The worlds most important financial market is not fit for purpose
Everyone wants to trade Treasuries. Big banks hold them for liquidity management, pension funds own them for long-term yields, hedge funds use them to bet on the economy, individuals’ savings are stored in them and central banks use them to manage foreign-exchange reserves. The market for Treasuries, most of the time, is deep and liquid. Some $640bn of government bonds change hands each day, at prices that become the benchmark risk-free rate by which all financial instruments are valued and lending rates set.
So why do they sometimes not change hands? Several times in the recent past the market has broken down. In 2014 a “flash rally” led to wild swings in prices, for no clear reason. In 2019 rates spiked in the “repo” market, in which Treasuries can be swapped for cash overnight. In March 2020 extreme illiquidity led yields to spike, even though in times of panic they usually fall as investors rush to safe assets. Now issues are cropping up again: measures of volatility have jumped to levels last seen in 2020 and bid-ask spreads are widening.
The problem stems from the fact that the Treasury market has doubled in size over the past decade, even as its infrastructure has shrunk. Trading is carried out by primary dealers, designated institutions which are mostly big banks—and regulatory requirements now constrain them. The leverage ratio, which limits the value of assets banks can hold relative to their capital, does not care whether the asset is super-safe Treasuries or subprime mortgage debt. Thus when a client calls asking to sell a bond, banks must find a client who wants to buy it, rather than holding it as inventory for when another client calls. In times of stress, this system gets overwhelmed.
The fixes fall into three buckets: let the banks trade more bonds with investors, let investors trade more bonds with each other, or let investors trade or swap more bonds with the Federal Reserve.
Start with letting the banks do more. The solution would be to exempt Treasuries and other safe assets, like bank reserves, from inclusion in leverage ratios. The Fed and other bank regulators did this for a year from March 2020 to help ease market chaos. The logic behind the move was sound enough. Treasuries are not risky assets, likely to default, and so they do not require much capital to be held against them. Still, the leverage ratio is appealing because it is simple to administer and cannot be gamed. And with Democratic bank regulators in charge, who do not want to appear to be undoing financial regulation, the idea is a non-starter.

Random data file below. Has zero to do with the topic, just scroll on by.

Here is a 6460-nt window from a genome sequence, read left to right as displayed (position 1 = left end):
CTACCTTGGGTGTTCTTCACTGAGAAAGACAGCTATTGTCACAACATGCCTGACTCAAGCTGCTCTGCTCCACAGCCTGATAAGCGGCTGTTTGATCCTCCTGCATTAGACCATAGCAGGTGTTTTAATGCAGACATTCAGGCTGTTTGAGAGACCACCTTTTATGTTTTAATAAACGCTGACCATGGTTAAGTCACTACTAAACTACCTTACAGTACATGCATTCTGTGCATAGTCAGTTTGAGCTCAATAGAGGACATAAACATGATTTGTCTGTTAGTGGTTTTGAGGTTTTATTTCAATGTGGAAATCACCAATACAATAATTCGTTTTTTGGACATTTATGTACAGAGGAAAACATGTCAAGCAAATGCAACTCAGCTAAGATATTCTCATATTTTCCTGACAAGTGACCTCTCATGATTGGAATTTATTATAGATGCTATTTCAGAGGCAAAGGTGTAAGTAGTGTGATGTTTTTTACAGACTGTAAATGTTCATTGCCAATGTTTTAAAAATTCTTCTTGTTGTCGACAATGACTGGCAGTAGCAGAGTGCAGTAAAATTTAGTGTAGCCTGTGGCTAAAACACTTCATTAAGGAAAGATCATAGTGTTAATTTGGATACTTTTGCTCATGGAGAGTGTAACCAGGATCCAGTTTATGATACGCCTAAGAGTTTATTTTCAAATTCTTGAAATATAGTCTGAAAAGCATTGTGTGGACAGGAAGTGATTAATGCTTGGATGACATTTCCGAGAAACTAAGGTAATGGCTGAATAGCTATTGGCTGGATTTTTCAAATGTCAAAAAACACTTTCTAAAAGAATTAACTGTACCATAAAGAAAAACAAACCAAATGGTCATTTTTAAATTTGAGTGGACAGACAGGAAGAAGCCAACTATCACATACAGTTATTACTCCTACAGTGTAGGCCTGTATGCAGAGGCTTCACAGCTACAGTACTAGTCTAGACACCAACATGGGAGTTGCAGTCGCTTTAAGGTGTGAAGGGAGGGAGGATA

How about letting investors deal more with one another? Portfolio managers at pimco, a large bond investment firm, have proposed that investors should trade on a platform where asset managers, dealers and non-bank liquidity providers can trade on a “level playing field, with equal access to information”, akin to how stocks are traded. This could be good, if it is actually possible. Matching buyers and sellers of Treasuries is harder than matching buyers and sellers of stocks. All shares in Microsoft are the same; there are dozens of Treasuries that have roughly five years to maturity.
A final fix would be to let investors do more with the Fed. Last year the central bank created a standing repo facility, which allows a Treasury to be swapped overnight for cash. But the facility is only for primary dealers, which do not always pass on the liquidity. Opening it to more participants would address this problem. It would also expose the Fed to a range of riskier counterparties—but that could be mitigated by requiring firms to swap a greater value in Treasuries than the central bank gives out in cash.
The problem is not a shortage of plausible reforms. It is that none of them have been implemented. The heady bull market has collided with the reality of high inflation and much higher interest rates. Financial markets have already entered a new phase in which volatility, stress and fear have returned. Any grand plans to overhaul the Treasury market cannot be implemented on the fly, in the midst of a burgeoning crisis.
If the Treasury market seizes up again—as the market for British government bonds did after ministers announced a package of unfunded tax cuts on September 23rd—the task of fixing it will fall on the Fed and its bond-buying schemes. Relaunching asset purchases at the same time as raising rates to combat inflation would be very uncomfortable. Since regulators failed to fix the Treasury market when they had the chance, they may end up with little choice.■